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Technological achievement and innovation has been a hallmark of the era in which we live. As an example, thinking back on my time in Congress, I can remember a time when we could not carry powerful computers in our pockets. Today, our capabilities in cyber and energy technologies are evolving at a rapid pace. Also, NASA has recently landed another rover on Mars and we are even having conversations about outer space tourism and going back to the moon in the next ten years. Just as the past decade’s technological advancements changed our world, the innovations of the next ten years will affect every aspect of our personal and professional lives.

These innovations therefore present a powerful opportunity for our society and our lawmakers, and it is one that we cannot ignore. As our best and brightest charge into uncharted innovative territories, they end up operating in areas where rules and regulations have yet to be developed. For years, the United States has been a world leader in research and development. Through this, we have been able to assert our values of freedom and democracy in the areas in which new technologies operate. The first sets of rules to govern outer space and the internet were predicated on democratic values. Nowadays, our adversaries are active in emerging technologies, and the risk is that the next big technological break will not be free or provide protections for our human rights. As Chairman of the Foreign Affairs Committee, I work hard to protect our values abroad, but time and time again I see autocrats and dictators using technological control to oppress their citizens. Autocratic regimes and other bad actors manipulate internet blackouts to cut off communications for their protesters, and they use technology to surveil and spy on their citizens as well as spread disinformation and lies.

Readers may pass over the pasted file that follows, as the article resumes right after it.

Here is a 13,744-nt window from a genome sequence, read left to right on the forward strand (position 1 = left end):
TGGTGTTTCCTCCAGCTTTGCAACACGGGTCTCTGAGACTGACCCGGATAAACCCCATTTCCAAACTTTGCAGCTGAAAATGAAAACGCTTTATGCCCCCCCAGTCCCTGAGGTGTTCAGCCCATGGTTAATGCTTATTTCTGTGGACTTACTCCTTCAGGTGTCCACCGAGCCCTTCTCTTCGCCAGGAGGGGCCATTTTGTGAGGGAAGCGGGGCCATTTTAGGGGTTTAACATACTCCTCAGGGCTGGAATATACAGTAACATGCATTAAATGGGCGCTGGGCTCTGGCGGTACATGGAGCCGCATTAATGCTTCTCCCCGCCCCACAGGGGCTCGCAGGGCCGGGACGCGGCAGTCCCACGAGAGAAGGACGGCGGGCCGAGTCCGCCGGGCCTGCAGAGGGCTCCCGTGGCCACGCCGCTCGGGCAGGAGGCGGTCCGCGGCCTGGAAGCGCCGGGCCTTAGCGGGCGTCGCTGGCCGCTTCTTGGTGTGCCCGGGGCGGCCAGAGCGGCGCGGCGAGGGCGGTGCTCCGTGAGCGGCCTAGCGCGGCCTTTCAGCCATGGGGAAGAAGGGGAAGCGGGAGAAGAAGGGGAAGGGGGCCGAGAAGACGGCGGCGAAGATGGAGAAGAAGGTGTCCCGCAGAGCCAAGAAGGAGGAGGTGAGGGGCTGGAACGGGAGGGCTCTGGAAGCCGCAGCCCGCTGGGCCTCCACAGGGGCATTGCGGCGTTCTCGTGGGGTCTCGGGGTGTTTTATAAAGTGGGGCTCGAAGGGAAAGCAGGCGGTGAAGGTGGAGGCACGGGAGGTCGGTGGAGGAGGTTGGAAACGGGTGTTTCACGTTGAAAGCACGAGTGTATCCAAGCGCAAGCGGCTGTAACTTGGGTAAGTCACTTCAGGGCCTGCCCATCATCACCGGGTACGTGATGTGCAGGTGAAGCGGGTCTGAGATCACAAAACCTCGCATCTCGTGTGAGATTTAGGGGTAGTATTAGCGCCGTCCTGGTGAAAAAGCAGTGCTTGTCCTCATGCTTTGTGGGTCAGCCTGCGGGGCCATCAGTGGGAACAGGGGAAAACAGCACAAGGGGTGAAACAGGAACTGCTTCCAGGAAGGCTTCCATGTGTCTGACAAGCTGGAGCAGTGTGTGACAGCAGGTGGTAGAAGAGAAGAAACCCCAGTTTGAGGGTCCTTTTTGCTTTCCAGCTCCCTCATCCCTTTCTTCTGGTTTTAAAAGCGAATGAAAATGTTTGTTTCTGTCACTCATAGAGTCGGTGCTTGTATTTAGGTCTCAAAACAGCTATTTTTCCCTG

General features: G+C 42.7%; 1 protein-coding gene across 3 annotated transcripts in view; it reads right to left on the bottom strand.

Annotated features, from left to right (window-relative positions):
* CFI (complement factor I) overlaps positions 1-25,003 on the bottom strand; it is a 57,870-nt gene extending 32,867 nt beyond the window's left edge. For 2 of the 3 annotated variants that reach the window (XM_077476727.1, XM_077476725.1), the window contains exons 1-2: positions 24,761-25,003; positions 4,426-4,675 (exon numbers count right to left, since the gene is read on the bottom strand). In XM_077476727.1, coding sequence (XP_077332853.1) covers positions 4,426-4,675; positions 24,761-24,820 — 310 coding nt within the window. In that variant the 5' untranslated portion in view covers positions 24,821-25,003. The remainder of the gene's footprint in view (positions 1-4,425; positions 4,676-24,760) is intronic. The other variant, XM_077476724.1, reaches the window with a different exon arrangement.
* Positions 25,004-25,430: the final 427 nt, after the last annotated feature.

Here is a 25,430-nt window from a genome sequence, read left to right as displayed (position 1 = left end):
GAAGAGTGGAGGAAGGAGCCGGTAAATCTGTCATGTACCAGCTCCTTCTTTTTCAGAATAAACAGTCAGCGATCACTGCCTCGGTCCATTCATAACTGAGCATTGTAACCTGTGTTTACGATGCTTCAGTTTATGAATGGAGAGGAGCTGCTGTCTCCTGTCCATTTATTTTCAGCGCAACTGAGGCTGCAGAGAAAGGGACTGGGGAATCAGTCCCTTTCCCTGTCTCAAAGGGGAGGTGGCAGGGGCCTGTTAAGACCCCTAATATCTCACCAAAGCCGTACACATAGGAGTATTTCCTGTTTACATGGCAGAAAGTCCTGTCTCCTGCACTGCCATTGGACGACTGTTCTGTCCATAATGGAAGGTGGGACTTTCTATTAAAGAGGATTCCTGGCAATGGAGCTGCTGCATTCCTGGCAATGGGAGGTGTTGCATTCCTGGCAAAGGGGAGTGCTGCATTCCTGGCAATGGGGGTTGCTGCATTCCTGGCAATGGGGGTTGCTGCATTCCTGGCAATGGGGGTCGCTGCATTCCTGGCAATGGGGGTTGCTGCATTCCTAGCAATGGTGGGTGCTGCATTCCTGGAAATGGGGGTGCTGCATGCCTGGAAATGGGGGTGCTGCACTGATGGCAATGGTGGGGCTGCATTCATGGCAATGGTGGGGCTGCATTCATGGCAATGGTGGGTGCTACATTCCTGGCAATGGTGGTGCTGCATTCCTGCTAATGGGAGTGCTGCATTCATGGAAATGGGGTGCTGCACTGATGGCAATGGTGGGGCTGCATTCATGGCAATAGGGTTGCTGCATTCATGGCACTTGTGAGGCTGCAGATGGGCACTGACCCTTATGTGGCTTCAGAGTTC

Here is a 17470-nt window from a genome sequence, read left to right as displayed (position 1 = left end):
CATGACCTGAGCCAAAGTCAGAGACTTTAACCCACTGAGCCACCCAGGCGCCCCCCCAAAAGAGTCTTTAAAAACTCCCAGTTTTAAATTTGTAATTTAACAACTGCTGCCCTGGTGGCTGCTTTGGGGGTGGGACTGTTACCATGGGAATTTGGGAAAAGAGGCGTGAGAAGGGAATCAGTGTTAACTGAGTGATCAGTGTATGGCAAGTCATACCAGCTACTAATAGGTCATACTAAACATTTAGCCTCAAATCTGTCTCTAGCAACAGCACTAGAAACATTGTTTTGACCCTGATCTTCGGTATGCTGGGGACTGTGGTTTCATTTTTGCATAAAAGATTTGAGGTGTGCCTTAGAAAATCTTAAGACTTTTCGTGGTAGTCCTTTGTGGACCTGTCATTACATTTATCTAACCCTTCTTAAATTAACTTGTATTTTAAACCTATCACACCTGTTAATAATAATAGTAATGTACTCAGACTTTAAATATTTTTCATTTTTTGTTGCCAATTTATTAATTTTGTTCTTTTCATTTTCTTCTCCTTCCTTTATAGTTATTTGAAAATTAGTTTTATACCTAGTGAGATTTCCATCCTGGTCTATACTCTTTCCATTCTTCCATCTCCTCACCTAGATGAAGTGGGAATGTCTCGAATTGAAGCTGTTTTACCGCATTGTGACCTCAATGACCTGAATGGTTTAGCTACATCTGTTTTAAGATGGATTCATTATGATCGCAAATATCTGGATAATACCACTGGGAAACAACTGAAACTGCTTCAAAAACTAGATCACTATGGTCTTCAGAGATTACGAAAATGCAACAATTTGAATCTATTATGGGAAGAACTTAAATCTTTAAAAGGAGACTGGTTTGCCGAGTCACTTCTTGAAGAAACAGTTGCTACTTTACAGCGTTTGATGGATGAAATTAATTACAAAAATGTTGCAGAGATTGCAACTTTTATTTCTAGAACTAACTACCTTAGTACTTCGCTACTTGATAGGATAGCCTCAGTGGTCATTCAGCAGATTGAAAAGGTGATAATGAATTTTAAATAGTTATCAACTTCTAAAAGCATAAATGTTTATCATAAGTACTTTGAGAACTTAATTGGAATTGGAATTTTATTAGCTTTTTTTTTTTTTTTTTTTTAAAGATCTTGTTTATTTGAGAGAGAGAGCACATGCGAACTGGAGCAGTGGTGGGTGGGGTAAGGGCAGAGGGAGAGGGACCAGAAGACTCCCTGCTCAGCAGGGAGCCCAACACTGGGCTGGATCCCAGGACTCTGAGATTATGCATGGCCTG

Therefore, now more than ever, it is important for the United States to invest in our research and development in technology so that the new breakthroughs exist within a realm that honors and protects the values of the United States and its allies. It is a question of our national security, our ability to lead internationally, and the protection of our democracy and freedom around the world.

I am a proud cosponsor of several technology bills in the current (117th) Congress:

H.R.869, RISE Act of 2021 would provide supplemental funding to extend the duration of a grant to a research institution, national laboratory, or individual that was awarded prior to the enactment of this bill, or to expand the purposes of such a grant as specified, issue awards to research the effects of the current pandemic and potential future pandemics, and

provide flexibility on awards to account for facility closures or other limitations during the COVID-19 public health emergency.

H.R.849, Scientific Integrity Act, will establish certain scientific integrity policies for Federal agencies that fund, conduct, or oversee scientific research, and for other purposes.